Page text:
The narrator is describing exactly what happened inside Anne's head--it was not a rational reaction on Anne's part, because rationally, the large bulky Mrs. Musgrove does have as good a right as Anne--with her own graceful set of limbs--to be in deep affliction. But Anne's reason is overpowered by her own yearnings, and so the always-suppressed judgmental voice inside Anne's head suddenly takes charge, and ridicules (internally) Mrs. Musgrove, giving Anne some relief from the torment she feels at that instant.”

Catriona, your comments, in prompting to revisit this point, have now sparked my seeing another way of describing Anne’s state of mind here. Although my knowledge of Jung is not great, I do know that in Jungian terms, Anne overreacts because Mrs. Musgrove at that instant is Anne’s “shadow”, i.e., the side of Anne’s own personality, and of her painful situation vis a vis Wentworth, that fills Anne with anger, shame, helplessness, and perhaps also self-loathing, and which she would wish to ignore.

Mrs. Musgrove feels to Anne like one of Cruikshank’s over-the-top caricatures, and sitting next to her, perhaps even being jostled by Mrs. Musgrove as she moves around on the couch, simply overpowers Anne emotionally and physically---she literally and figuratively cannot escape from the parallel between her own endless pining away for Wentworth and Mrs. Musgrove’s endless grieving for her dead son. Her shadow, the side of herself she would wish to dissociate herself from, is suddenly and literally looming over her.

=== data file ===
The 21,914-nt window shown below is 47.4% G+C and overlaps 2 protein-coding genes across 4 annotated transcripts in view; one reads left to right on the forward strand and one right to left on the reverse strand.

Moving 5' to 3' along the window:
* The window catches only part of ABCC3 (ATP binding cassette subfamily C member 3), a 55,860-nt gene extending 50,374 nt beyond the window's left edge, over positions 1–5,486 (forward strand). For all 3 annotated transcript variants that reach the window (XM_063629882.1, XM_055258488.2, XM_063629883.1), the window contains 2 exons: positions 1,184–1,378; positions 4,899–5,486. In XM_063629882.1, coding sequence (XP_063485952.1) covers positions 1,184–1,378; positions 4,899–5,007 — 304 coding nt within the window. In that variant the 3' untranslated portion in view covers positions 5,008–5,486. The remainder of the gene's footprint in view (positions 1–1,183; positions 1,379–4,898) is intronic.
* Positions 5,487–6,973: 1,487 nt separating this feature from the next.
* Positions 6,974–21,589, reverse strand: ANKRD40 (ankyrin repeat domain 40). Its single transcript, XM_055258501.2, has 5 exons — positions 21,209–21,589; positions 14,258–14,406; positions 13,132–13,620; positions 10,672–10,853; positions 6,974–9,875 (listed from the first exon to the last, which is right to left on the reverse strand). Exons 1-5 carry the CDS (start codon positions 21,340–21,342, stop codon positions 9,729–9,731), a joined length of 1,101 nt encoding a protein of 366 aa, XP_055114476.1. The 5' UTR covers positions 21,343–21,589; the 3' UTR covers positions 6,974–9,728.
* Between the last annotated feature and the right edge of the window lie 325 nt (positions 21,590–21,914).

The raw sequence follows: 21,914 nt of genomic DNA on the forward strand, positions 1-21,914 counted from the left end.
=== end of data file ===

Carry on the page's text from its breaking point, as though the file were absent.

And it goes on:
And so Anne’s mind responds to this great stress in maximum overdrive, by trying to rationalize away these very bad feelings. Being a very quick-witted elf, Anne’s mind in a flash seizes upon the one obvious characteristic which distances her (if only figuratively) as far as possible from Mrs. Musgrove—the dramatic difference in the size of their bodies. And that explains the narration that follows, which is a simply the product of  Anne’s formidable intellectual powers “protesting too much” about how different she “really” is from Mrs. Musgrove.

But her conscience is not totally asleep. In that narration you can hear the internal “debate” going on in Anne’s, when her conscience says—“Wait a minute, it’s not right to think such insulting thoughts about a good person who’s been very kind to you, and whose only real “crime” is being openly emotional and overweight”. To which her “id” desperately but seductively responds, “Yes, but you must acknowledge, there is something ridiculous about this woman, which is completely opposite to moi Etc etc.